Webster City residents will likely see another hike in electric rates later this fall, following a discussion at the City Council meeting Monday night.
Back in January, the City Council approved a base electric rate for residential users of $18.50 per month and a kilowatt hour charge of 8.3 cents per kilowatt hour. The increases came on the heels of an increase to the city of 10.5 to 11 percent from Corn Belt Power. In response to that, the city, as in previous years, raised rates by less than the rate of increase from the wholesaler. The last increase totaled 6 percent.
"We thought we could make do with the 6 percent increase if we didn't have an inordinately hot summer," said City Manager Ed Sadler. "We'll guess what - it was a nasty, hot, dry summer with some serious demand numbers and we're short at least 4 percent even if everything works out perfectly just to break even, much less to try to make money for future expenses."
The 4 percent shortfall totals an estimated $380,000 for the year.
Sadler said that meant that the 5 percent the council hadn't tried to recover, will now need to be recovered.
"The question to you is, what do you want me to do about it?" Sadler asked the council. "You could send me out of here tonight and tell me to hurry up and give us some rates to look at and we're going to implement them now. Or, you can wait until we get the rate increases we will inevitably get in December and deal with this in addition."
If the council moves ahead with an increase now, Sadler said it could be presented in October and implemented in the November bills. If an additional increase comes, it would be considered in January for implementation in the February bills, Sadler said.
The City Council directed Sadler to prepare some rate options that would reflect a 5 percent increase for consideration at the October meeting.
City attorney comments
City Attorney Gary Groves told the council that he commended the council for allowing citizens an opportunity voice concerns or issues that are not on the agenda through the "Petitions, Communications and Requests" section of the agenda. During that time, any citizen can address the council for a few minutes, though unless an emergency, the council rarely acts on the issue but has the city staff research the matter or places the matter on the agenda for a future meeting.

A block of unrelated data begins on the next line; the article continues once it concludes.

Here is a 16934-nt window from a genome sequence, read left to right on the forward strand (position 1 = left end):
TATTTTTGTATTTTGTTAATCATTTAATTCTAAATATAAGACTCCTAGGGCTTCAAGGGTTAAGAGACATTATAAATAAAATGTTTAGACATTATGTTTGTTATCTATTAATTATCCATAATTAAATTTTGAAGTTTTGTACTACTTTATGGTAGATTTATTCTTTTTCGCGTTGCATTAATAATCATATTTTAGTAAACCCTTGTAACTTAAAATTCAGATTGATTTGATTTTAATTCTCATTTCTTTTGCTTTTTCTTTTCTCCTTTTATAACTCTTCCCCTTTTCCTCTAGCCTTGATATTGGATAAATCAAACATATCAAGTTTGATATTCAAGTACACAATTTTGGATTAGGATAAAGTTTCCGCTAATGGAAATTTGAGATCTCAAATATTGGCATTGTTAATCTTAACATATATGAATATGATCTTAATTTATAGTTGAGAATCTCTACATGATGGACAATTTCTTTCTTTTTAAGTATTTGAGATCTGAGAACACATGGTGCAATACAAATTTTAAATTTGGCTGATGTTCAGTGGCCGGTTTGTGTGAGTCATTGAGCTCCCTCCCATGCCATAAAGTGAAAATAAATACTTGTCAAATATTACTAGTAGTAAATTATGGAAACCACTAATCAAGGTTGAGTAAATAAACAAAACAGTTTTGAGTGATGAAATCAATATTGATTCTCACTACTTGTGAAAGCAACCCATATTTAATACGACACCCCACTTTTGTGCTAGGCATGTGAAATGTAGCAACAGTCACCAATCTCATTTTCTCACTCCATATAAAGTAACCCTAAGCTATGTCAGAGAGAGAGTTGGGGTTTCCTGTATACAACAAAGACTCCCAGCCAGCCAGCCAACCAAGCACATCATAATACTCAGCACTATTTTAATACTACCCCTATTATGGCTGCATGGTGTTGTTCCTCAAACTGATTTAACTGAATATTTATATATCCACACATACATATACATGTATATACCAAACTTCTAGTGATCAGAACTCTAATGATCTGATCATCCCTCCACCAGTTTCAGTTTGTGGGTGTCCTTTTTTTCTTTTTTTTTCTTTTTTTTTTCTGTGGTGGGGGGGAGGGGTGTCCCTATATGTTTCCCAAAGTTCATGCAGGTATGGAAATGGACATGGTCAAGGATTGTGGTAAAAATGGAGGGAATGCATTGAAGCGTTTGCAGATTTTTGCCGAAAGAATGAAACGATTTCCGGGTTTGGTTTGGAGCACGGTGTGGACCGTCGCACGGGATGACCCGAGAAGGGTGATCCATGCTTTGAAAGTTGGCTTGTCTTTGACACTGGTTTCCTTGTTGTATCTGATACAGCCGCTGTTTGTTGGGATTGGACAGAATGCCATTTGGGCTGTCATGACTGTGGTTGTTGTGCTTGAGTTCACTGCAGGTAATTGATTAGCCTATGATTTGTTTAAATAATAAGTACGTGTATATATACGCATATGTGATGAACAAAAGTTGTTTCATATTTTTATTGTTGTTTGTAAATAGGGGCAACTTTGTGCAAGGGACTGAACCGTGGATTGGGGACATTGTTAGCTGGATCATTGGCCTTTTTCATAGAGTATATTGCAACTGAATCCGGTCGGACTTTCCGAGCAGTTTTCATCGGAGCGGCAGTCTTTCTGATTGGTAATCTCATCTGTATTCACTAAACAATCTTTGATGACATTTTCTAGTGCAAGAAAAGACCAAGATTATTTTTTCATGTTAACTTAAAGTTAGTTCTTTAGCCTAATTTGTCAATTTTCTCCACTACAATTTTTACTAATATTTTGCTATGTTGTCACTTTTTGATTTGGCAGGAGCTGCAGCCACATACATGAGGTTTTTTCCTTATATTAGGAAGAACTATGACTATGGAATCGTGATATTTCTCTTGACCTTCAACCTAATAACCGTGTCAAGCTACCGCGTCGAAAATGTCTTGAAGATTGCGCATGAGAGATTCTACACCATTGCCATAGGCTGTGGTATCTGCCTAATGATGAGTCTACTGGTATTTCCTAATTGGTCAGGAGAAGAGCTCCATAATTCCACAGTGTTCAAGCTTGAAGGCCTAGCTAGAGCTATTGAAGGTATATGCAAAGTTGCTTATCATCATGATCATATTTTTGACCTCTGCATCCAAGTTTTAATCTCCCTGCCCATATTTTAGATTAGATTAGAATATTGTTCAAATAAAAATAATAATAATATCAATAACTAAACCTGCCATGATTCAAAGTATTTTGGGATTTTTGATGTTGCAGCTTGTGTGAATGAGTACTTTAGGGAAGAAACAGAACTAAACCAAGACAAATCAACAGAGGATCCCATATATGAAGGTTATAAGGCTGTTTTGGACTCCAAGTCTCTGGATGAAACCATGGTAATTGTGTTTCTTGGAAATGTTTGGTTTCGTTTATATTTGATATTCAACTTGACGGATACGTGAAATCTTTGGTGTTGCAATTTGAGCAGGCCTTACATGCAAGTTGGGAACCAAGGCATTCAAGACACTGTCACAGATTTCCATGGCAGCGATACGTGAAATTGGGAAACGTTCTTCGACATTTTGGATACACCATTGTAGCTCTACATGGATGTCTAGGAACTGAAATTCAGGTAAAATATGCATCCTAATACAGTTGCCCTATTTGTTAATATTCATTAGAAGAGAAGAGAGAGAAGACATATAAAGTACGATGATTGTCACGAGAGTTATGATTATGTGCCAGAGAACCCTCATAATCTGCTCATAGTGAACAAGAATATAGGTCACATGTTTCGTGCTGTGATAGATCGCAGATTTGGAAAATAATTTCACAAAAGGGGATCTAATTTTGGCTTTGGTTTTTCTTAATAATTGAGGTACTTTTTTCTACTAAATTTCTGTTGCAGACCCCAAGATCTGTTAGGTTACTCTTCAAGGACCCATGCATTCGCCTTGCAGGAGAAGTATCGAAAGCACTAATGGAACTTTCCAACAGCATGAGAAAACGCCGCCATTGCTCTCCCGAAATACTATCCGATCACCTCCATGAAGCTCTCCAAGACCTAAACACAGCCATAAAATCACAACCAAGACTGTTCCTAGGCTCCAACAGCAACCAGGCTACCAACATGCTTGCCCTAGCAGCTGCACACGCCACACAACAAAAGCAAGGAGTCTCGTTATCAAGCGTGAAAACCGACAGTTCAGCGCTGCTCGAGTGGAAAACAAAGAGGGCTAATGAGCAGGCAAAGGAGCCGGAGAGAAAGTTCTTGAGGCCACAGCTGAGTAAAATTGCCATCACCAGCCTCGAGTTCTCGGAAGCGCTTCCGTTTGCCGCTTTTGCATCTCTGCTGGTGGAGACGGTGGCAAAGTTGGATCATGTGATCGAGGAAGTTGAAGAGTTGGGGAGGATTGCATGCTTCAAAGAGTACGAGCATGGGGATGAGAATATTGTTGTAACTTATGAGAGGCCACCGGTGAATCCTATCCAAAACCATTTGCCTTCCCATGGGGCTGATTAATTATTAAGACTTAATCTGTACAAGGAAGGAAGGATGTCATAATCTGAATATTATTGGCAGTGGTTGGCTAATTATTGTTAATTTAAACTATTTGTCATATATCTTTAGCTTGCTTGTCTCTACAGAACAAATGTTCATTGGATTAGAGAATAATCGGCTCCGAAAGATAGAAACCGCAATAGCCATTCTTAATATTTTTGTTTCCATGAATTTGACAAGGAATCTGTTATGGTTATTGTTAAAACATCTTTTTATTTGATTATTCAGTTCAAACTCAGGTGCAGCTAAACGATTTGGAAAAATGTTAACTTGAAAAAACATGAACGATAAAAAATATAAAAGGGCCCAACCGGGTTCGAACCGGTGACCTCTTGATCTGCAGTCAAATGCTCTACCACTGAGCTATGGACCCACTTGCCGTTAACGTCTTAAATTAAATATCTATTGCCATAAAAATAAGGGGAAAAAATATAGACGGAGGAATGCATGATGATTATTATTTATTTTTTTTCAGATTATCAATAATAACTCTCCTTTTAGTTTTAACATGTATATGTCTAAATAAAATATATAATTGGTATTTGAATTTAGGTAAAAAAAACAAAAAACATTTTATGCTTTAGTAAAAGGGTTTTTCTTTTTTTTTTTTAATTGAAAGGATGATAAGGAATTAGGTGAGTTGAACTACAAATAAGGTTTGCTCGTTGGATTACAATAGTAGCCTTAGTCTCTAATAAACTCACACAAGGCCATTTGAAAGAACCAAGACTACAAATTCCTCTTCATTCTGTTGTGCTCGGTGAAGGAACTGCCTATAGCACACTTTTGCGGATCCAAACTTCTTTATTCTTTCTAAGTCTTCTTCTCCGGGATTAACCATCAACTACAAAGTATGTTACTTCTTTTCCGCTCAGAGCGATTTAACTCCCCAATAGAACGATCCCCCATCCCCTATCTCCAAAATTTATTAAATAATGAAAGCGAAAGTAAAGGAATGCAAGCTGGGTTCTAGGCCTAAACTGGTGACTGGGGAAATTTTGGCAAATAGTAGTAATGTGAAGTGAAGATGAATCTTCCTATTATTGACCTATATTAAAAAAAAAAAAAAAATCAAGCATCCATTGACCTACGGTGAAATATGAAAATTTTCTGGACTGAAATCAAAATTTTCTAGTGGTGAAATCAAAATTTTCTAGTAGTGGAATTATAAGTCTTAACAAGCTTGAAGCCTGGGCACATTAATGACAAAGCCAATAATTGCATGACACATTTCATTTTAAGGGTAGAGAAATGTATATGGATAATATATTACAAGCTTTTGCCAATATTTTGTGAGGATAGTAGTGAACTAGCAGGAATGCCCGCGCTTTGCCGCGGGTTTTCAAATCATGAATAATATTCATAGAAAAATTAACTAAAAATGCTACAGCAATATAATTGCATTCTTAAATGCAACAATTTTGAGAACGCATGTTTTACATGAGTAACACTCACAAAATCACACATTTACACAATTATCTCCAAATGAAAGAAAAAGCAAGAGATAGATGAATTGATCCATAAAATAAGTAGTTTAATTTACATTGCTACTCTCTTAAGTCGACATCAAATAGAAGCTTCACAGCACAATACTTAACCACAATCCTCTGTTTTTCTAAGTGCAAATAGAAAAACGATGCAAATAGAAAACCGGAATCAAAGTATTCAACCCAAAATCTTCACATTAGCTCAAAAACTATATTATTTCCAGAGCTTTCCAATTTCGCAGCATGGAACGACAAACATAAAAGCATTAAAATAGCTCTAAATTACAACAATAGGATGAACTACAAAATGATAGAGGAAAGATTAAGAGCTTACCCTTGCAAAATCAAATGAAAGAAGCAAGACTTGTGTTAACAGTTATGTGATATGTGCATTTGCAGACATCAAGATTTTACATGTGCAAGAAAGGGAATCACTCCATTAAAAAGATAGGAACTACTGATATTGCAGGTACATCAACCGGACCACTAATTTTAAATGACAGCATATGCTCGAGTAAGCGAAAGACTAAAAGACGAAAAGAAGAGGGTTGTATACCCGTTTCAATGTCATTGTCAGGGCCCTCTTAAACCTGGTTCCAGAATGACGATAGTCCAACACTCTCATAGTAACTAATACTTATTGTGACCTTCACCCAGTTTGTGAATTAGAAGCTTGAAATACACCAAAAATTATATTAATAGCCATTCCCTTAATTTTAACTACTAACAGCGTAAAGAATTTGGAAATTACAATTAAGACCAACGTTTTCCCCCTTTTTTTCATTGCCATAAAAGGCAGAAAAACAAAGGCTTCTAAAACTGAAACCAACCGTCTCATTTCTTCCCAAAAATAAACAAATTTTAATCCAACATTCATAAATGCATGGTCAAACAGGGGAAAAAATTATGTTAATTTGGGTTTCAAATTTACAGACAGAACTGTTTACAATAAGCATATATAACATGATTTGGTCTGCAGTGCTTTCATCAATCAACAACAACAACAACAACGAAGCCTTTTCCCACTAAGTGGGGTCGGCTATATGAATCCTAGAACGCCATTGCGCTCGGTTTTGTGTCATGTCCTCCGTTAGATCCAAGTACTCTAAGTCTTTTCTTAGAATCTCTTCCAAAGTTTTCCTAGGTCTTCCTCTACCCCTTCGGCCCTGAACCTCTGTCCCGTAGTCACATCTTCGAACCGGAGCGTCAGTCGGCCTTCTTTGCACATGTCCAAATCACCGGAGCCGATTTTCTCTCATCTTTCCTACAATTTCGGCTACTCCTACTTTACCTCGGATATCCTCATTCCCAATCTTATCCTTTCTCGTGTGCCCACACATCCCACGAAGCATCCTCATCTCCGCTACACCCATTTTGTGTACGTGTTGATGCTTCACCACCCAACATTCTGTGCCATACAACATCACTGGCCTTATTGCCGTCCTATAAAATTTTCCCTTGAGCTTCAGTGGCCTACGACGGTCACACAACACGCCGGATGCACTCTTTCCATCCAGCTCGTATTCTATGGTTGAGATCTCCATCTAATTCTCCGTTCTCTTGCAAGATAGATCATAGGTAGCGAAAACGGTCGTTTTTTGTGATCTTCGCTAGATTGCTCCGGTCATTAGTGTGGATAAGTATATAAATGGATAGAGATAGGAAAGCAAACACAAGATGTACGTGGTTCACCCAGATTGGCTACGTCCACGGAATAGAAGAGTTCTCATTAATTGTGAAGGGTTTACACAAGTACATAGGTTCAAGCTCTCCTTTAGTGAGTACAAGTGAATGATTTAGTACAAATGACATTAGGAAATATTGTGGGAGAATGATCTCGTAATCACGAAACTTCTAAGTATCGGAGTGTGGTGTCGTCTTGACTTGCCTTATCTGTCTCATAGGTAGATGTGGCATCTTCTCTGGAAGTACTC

"Since our meetings are televised and the press is here to cover it, the citizens who come before you have an enhanced means to inform not only the council but the community as a whole. And that's a good thing," he said. He added that he himself refrains from commenting on those issues addressed, especially concerning legal matters, until he can review the information.
Groves said he felt it was necessary to respond to comments made at the last meeting.
"This goes back to the Sept. 4 meeting, when Attorney Pat Chambers - who is a good friend of mine, a colleague and distinguished member of the Hamilton County Bar Association - used the 'Petitions, CCommunications and Requests' portion of the agenda to publicly comment on a court decision made over two years ago, involving his clients Gerald and Bev Huisman in reference to their lawsuit against the city of Webster City," Groves said.
The case involved a hard surfaced road put in place by the city over the city property lot to provide access to the farmland owned by the Gillette family. The Huismans owned the property adjacent to the lot, Groves reminded the council. The court order required the city to remove the hard surface roadway, which was immediately done, he said.
"The court made no determination in reference to the use of the property lot for access by the Gillette family. I think Mr. Huisman's position is that for us to allow Mr. Gillette to use the city property to get to his property, a city street should be constructed. The city disagrees. The court made no such order for the city to construct a street," he said.
Groves said he felt compelled to make comments in response publicly for several reasons.
"First of all, the language used by Mr. Chambers, either intentionally or not, that the city is either doing something it shouldn't be doing or it's not doing something it should be doing," Groves said.
"Secondly, the fact that Mr. Chambers is the Hamilton County attorney gives further impact to his words which threaten a contempt of court action should the city fail to comply with the court's order and giving rise to the impression that the city may face some type of sanction either civilly or possibly criminally."
Groves went on to say that more than two years had elapsed since the court ruling.
"To my knowledge and recollection, neither the city or I have been afforded the professional courtesy by Mr. Chambers, to bring his concerns to my attention first for further discussion of the legal meaning of the court order," he said. "Instead, Mr. Chamber's chooses to use the council agenda item to air his concerns publicly."
Groves said he would be sending Chambers a letter this week in hopes of establishing a better line of communication with Chambers, his clients and the city concerning the court order.
"If we fail to reach some solution, it is the court room where these issues are to be argued and not a public stage afforded at a council meeting," Groves said.
Groves concluded by saying he had provided the council and the press with copies of the court order.